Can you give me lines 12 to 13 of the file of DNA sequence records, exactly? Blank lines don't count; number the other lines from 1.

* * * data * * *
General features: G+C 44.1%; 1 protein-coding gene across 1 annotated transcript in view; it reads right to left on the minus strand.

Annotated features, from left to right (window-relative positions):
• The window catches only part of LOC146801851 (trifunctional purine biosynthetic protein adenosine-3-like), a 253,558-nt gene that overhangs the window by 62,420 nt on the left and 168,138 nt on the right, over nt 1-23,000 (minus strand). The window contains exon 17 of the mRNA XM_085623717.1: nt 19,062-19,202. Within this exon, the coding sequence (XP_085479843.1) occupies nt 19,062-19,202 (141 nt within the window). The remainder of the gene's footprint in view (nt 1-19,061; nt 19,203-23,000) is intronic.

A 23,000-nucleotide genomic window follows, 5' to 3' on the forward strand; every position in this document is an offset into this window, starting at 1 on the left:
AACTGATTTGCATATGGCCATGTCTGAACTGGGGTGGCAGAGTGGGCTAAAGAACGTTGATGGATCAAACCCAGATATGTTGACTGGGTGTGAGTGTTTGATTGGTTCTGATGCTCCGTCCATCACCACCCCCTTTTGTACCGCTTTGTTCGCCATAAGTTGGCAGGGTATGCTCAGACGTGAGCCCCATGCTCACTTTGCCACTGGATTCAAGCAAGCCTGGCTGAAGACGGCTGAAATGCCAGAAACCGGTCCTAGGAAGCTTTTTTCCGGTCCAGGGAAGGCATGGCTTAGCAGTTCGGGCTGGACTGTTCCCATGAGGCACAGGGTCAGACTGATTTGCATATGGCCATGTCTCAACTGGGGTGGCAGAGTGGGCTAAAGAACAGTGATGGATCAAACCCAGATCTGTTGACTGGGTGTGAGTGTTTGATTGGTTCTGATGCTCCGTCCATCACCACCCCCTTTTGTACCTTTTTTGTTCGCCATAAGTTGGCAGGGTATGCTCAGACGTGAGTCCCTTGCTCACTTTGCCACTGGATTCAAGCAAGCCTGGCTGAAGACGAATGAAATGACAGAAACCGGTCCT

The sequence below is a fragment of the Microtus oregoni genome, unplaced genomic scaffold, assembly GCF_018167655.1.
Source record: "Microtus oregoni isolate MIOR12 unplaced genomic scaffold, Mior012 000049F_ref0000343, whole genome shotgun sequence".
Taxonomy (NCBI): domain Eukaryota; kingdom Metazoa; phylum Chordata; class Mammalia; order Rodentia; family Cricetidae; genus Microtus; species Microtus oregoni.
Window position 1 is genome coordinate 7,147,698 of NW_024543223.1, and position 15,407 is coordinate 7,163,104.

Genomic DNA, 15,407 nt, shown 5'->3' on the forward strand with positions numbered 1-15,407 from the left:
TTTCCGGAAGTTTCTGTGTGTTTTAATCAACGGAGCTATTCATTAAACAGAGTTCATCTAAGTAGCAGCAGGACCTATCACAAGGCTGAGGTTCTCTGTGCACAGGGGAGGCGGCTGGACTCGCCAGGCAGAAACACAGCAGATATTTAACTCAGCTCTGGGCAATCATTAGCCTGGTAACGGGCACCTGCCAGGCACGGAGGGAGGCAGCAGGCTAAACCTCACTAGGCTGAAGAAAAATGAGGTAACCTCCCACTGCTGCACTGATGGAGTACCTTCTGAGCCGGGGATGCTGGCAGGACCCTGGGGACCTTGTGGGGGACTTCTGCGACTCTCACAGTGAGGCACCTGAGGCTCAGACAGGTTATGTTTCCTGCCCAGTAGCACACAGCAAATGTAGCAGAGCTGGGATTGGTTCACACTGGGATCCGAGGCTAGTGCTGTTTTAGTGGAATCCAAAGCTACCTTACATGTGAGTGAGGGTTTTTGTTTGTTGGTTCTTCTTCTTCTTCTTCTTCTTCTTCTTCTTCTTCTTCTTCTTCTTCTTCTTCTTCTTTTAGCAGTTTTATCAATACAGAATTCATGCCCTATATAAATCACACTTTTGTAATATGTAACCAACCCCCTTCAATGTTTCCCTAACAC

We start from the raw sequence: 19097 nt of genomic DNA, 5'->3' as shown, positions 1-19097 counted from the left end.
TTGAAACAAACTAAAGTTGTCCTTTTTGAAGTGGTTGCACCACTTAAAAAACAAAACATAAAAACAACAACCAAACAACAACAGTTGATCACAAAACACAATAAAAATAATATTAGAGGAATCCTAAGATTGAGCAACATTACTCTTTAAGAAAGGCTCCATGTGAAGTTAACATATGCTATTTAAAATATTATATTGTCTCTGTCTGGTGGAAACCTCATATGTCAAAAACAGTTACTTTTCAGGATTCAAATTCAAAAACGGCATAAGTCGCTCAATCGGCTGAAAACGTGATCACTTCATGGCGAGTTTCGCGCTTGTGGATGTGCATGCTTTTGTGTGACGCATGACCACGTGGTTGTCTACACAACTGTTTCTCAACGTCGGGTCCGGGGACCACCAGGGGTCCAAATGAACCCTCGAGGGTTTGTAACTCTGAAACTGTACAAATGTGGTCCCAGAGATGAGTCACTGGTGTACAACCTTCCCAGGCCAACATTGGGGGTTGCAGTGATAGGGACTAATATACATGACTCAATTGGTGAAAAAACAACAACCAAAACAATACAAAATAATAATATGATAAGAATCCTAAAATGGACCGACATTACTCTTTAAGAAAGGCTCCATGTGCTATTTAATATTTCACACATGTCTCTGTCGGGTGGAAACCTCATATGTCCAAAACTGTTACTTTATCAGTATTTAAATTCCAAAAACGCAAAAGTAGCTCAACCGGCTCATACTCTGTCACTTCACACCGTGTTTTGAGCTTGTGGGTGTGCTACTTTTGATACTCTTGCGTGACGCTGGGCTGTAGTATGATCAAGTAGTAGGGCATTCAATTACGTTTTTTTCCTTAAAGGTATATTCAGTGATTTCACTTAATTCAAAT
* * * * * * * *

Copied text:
We start from the raw sequence: 19097 nt of genomic DNA, 5'->3' as shown, positions 1-19097 counted from the left end.
TTGAAACAAACTAAAGTTGTCCTTTTTGAAGTGGTTGCACCACTTAAAAAACAAAACATAAAAACAACAACCAAACAACAACAGTTGATCACAAAACACAATAAAAATAATATTAGAGGAATCCTAAGATTGAGCAACATTACTCTTTAAGAAAGGCTCCATGTGAAGTTAACATATGCTATTTAAAATATTATATTGTCTCTGTCTGGTGGAAACCTCATATGTCAAAAACAGTTACTTTTCAGGATTCAAATTCAAAAACGGCATAAGTCGCTCAATCGGCTGAAAACGTGATCACTTCATGGCGAGTTTCGCGCTTGTGGATGTGCATGCTTTTGTGTGACGCATGACCACGTGGTTGTCTACACAACTGTTTCTCAACGTCGGGTCCGGGGACCACCAGGGGTCCAAATGAACCCTCGAGGGTTTGTAACTCTGAAACTGTACAAATGTGGTCCCAGAGATGAGTCACTGGTGTACAACCTTCCCAGGCCAACATTGGGGGTTGCAGTGATAGGGACTAATATACATGACTCAATTGGTGAAAAAACAACAACCAAAACAATACAAAATAATAATATGATAAGAATCCTAAAATGGACCGACATTACTCTTTAAGAAAGGCTCCATGTGCTATTTAATATTTCACACATGTCTCTGTCGGGTGGAAACCTCATATGTCCAAAACTGTTACTTTATCAGTATTTAAATTCCAAAAACGCAAAAGTAGCTCAACCGGCTCATACTCTGTCACTTCACACCGTGTTTTGAGCTTGTGGGTGTGCTACTTTTGATACTCTTGCGTGACGCTGGGCTGTAGTATGATCAAGTAGTAGGGCATTCAATTACGTTTTTTTCCTTAAAGGTATATTCAGTGATTTCACTTAATTCAAAT